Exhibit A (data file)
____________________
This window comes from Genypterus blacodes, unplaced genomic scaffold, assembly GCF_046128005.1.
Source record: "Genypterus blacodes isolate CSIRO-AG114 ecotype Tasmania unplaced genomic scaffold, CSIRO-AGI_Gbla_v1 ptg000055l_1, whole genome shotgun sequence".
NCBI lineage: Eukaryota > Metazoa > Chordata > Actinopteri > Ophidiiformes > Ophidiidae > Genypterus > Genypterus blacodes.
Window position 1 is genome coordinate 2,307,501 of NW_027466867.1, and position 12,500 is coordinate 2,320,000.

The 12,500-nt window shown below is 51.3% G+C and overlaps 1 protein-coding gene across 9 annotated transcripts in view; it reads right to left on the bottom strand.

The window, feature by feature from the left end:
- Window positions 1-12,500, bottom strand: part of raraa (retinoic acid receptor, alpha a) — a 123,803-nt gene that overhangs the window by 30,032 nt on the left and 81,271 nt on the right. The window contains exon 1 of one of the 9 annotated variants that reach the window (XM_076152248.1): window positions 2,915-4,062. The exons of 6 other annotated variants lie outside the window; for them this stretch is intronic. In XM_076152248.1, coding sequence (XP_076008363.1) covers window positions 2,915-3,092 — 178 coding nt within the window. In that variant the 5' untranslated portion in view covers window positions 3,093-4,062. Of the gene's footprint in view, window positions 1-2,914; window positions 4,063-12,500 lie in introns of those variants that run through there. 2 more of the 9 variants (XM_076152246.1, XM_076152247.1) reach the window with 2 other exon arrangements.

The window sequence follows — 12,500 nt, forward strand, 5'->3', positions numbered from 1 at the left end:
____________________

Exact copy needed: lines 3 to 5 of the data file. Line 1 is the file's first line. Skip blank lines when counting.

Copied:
NCBI lineage: Eukaryota > Metazoa > Chordata > Actinopteri > Ophidiiformes > Ophidiidae > Genypterus > Genypterus blacodes.
Window position 1 is genome coordinate 2,307,501 of NW_027466867.1, and position 12,500 is coordinate 2,320,000.

The 12,500-nt window shown below is 51.3% G+C and overlaps 1 protein-coding gene across 9 annotated transcripts in view; it reads right to left on the bottom strand.